Photo by Esther Lin via allelbows.com
It appears that the grooming period was over for hot Strikeforce prospect Ovince St. Preux last night (December 17, 2011) when he went from battling foes on the Challengers series to taking on former champion and top light heavyweight Gegard Mousasi on the main card of Strikeforce: "Melendez vs. Masvidal" in San Diego.
While some felt OSP's strength and athleticism would perhaps make up for his severe skill and technique disadvantage, the result was not difficult to predict.
He simply was out of his element against a sharper, more experienced foe, although he did survive all fifteen minutes in what was by far the toughest test of his young career.
So what were the key factors that prevented St. Preux from pulling off the upset? And what's on the horizon for both men?
St. Preux looked very tentative early, hoping to keep his distance while Mousasi stalked him and was hoping to find the proper distance and hurt him. It appeared that Mousasi had gauged the distance properly and was finding a home for his strikes and then he pulled off a surprise by showcasing some of his offensive grappling ability.
When St. Preux tried to get takedowns, it was Mousasi who took top position. His judo background appeared to be a major factor as he kept his balance and remained above OSP.
If there was anything to criticize above else in this fight, it was the referee. The guy repeatedly said, "Improve your position or I'll stand you up," about 20 times. He had no awareness of good position on the ground as he repeatedly said this even when fighters were in side control, actually standing up Mousasi when he was in side control and actively punching OSP in the face.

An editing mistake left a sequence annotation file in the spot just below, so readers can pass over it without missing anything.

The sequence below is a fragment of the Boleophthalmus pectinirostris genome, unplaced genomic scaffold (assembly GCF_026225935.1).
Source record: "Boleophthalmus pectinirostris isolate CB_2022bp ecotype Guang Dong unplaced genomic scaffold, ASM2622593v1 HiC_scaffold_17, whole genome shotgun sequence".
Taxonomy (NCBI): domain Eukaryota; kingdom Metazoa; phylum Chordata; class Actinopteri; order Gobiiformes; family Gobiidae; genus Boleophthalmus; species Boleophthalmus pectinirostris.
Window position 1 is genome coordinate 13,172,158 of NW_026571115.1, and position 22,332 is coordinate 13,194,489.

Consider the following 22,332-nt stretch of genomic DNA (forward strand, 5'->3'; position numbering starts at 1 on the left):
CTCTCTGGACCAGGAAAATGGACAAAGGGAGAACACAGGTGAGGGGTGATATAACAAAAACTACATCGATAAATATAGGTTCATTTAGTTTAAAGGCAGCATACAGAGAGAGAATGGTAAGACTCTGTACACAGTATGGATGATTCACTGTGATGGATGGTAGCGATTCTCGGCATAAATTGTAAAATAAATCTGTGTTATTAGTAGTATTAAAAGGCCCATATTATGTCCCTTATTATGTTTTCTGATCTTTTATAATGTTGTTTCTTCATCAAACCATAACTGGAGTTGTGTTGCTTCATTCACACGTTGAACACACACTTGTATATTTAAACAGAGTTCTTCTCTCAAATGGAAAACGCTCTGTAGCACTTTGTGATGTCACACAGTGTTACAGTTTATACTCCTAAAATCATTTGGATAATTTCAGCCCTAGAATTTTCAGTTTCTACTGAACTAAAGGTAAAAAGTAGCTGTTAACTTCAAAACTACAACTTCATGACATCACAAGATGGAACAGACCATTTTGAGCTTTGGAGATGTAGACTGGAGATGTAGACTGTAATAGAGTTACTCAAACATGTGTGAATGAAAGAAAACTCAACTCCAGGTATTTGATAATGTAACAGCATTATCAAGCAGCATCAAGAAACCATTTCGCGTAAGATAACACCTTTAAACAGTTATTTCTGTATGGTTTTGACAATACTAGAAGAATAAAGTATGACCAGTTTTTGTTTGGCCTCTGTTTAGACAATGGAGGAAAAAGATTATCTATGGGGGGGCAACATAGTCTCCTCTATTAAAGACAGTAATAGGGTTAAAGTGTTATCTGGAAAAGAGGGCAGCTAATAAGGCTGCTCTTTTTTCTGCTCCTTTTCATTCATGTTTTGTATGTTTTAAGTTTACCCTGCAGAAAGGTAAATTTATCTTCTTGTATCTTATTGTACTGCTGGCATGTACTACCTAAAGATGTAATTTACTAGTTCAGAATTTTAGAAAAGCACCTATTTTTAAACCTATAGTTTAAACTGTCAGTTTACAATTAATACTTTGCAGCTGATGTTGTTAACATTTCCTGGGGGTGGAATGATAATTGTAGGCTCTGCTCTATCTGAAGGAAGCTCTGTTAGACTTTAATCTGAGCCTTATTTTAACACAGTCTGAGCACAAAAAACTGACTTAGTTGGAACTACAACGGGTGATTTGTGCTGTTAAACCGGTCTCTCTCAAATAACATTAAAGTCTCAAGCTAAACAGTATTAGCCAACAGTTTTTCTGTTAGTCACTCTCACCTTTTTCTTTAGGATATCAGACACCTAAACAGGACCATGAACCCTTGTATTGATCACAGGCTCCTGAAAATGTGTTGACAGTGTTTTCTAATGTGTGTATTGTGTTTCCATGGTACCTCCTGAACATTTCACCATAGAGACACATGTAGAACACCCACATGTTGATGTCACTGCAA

He even played a key part in this fight by loudly demanding OSP improve his position despite the fact that was looking for a submission or a way to advance already and this forced him to be more aggressive than he needed to be and he got swept. That's embarrassing and completely uncalled for. I hope fans complain about him to the commission and he never referees another bout again.
As the fight wore on, OSP gained some confidence and actually had some decent positions in top control, but Mousasi tied him up on the ground and he either was too concerned about losing his position to throw ground and pound or he couldn't find an opening. Mousasi easily took a unanimous decision, although it wasn't as dominant as one would have expected with the severe skill disparity.
For Ovince St. Preux, if it wasn't obvious before, he still has some work to do before he's ready to take on the elite light heavyweights on the Strikeforce roster. He's got plenty of athletic ability and talent, but he simply has to shore up his technique. He's still got a bright future in my opinion, but they need to take it a little slower with him. He's not ready for the Feijao, Lawal or Mousasi. Just keep building him and he'll be able to continue to grow.
I'd like to see him against Ranatu Sabral if Strikeforce is willing resign him. That would be the perfect test for him at this point in his career.
For Gegard Mousasi, he proved he's a terrific fighter, but he just doesn't push himself enough. He's got all the talent and skill in the world, it's time for him to harness it if he wants to take it to the next level. The commentators talked about him improving his wrestling, but OSP is not even close to the level of a Muhammed Lawal or a Rashad Evans or a Jon Jones. Hopefully he can get motivated and harness the incredible talent that he has. He's still young and he's got room to grow.
So what did you think, Maniacs?
Was this simply a case of too much, too soon for Ovince St. Preux? Do you agree that Mousasi could have and should have been more dominant in that fight?